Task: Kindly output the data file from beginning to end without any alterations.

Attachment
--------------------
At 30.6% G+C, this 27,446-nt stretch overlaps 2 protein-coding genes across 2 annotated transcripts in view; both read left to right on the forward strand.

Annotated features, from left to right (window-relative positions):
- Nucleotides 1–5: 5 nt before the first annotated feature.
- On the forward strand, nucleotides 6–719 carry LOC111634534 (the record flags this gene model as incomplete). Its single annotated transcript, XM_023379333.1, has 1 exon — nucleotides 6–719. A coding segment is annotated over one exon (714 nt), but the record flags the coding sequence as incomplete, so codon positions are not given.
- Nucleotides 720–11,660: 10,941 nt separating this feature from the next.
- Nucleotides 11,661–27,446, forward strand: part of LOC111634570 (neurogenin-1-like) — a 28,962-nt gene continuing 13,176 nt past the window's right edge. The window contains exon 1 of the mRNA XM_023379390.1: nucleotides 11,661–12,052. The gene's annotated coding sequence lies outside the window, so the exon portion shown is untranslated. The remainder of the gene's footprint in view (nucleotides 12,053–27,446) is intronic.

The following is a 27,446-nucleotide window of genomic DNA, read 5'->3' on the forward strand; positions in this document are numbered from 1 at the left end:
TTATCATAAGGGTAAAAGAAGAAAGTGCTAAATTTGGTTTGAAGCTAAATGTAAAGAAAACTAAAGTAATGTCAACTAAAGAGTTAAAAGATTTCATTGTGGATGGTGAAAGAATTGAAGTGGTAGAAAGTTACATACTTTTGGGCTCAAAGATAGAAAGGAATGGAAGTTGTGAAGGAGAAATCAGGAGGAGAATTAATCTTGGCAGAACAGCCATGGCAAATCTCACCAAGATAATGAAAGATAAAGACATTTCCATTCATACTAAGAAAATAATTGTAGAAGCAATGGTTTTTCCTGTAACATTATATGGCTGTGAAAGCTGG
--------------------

At 30.6% G+C, this 27,446-nt stretch overlaps 2 protein-coding genes across 2 annotated transcripts in view; both read left to right on the forward strand.

Annotated features, from left to right (window-relative positions):
- Nucleotides 1–5: 5 nt before the first annotated feature.
- On the forward strand, nucleotides 6–719 carry LOC111634534 (the record flags this gene model as incomplete). Its single annotated transcript, XM_023379333.1, has 1 exon — nucleotides 6–719. A coding segment is annotated over one exon (714 nt), but the record flags the coding sequence as incomplete, so codon positions are not given.
- Nucleotides 720–11,660: 10,941 nt separating this feature from the next.
- Nucleotides 11,661–27,446, forward strand: part of LOC111634570 (neurogenin-1-like) — a 28,962-nt gene continuing 13,176 nt past the window's right edge. The window contains exon 1 of the mRNA XM_023379390.1: nucleotides 11,661–12,052. The gene's annotated coding sequence lies outside the window, so the exon portion shown is untranslated. The remainder of the gene's footprint in view (nucleotides 12,053–27,446) is intronic.

The following is a 27,446-nucleotide window of genomic DNA, read 5'->3' on the forward strand; positions in this document are numbered from 1 at the left end:
TTATCATAAGGGTAAAAGAAGAAAGTGCTAAATTTGGTTTGAAGCTAAATGTAAAGAAAACTAAAGTAATGTCAACTAAAGAGTTAAAAGATTTCATTGTGGATGGTGAAAGAATTGAAGTGGTAGAAAGTTACATACTTTTGGGCTCAAAGATAGAAAGGAATGGAAGTTGTGAAGGAGAAATCAGGAGGAGAATTAATCTTGGCAGAACAGCCATGGCAAATCTCACCAAGATAATGAAAGATAAAGACATTTCCATTCATACTAAGAAAATAATTGTAGAAGCAATGGTTTTTCCTGTAACATTATATGGCTGTGAAAGCTGG